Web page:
before my eyes and I sank down in my seat feeling helpless in the face of a
cruel and uncaring fate. My misery was compounded by the ferocious air-
conditioning and the failure of the blanket covering my legs to resist the wind-
chill factor. Having given up on trying to understand the gibberish being
spouted by the Belgian couple occupying the seats between me and the aisle I
tried to catch some sleep. This proved a vain effort. I tossed, I turned, I
figetted, I draped the blanket across me in every conceivable way and a few
inconceivable ones as well, and all to no avail. Resigning myself to
sleeplessness I sighed, opened my eyes, glanced up at the screen on which the
in-flight movie was being shown, and focussed blearily on the words:
'I have a twelve-inch penis'
The film in question was SPLASH!, and the subtitle apparently because the
characters were speaking Swedish at that point. Despite these provocative words
at no time did the name 'Robert Holdstock' cross my mind. I hadn't bothered with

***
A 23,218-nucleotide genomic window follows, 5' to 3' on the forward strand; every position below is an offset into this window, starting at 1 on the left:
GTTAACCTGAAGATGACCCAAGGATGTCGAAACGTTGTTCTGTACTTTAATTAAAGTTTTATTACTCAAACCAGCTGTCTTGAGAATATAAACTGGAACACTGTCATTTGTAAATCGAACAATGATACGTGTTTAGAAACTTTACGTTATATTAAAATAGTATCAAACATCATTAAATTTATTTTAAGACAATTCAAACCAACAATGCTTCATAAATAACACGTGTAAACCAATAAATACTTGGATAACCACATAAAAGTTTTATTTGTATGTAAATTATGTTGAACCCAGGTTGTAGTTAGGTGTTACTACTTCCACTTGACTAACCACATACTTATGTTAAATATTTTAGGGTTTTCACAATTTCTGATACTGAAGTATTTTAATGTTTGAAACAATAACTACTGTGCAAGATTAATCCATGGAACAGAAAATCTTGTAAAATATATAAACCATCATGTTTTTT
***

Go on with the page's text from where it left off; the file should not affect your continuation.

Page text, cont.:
headphones since I had a feeling the film might contain offensive depictions of
women and because I was too cheap to pay the three buck hire-charge.
I have the ability to slip into a semi-comatose state when travelling alone,
one that while not particularly restful does at least make the hours fly by.
Thus, having checked that the small view of the Earth's surface visible behind
the wing was obscured by clouds, I slipped into this state and the hours flew
Not long after we'd taken off, the pilot had informed us that we were
leaving the UK high over northern Scotland and would soon pass within two
hundred miles of the tip of Iceland. Hours later he piped in again to let us
know we were approaching the coast of northern Canada, so I craned my neck to
look out of my window and saw what I took to be icebergs floating in the
Atlantic far below . What I was actually viewing, however, was a very fragmented
chunk of the northern Canadian coastline, as a ribbon of road zig-zagging across
the 'icebergs' proved. I was above a whole other continent for the first time in
my life and for some reason all I could think to ask myself was:
"Shouldn't those who call themselves 'Canadians' be natives of a place
called 'Canadia', and shouldn't people from Canada be 'Canadans'?"
It was an odd thought, irrelevant yet indicative of my somewhat
contradictory and confused state of mind at this point. Not that there weren't
good reasons for some degree of confusion on my part....
Justin Ackroyd, that year's GUFF winner and a well-seasoned traveller, had
suggested to me at SILICON that I set my watch to Los Angeles time as soon as I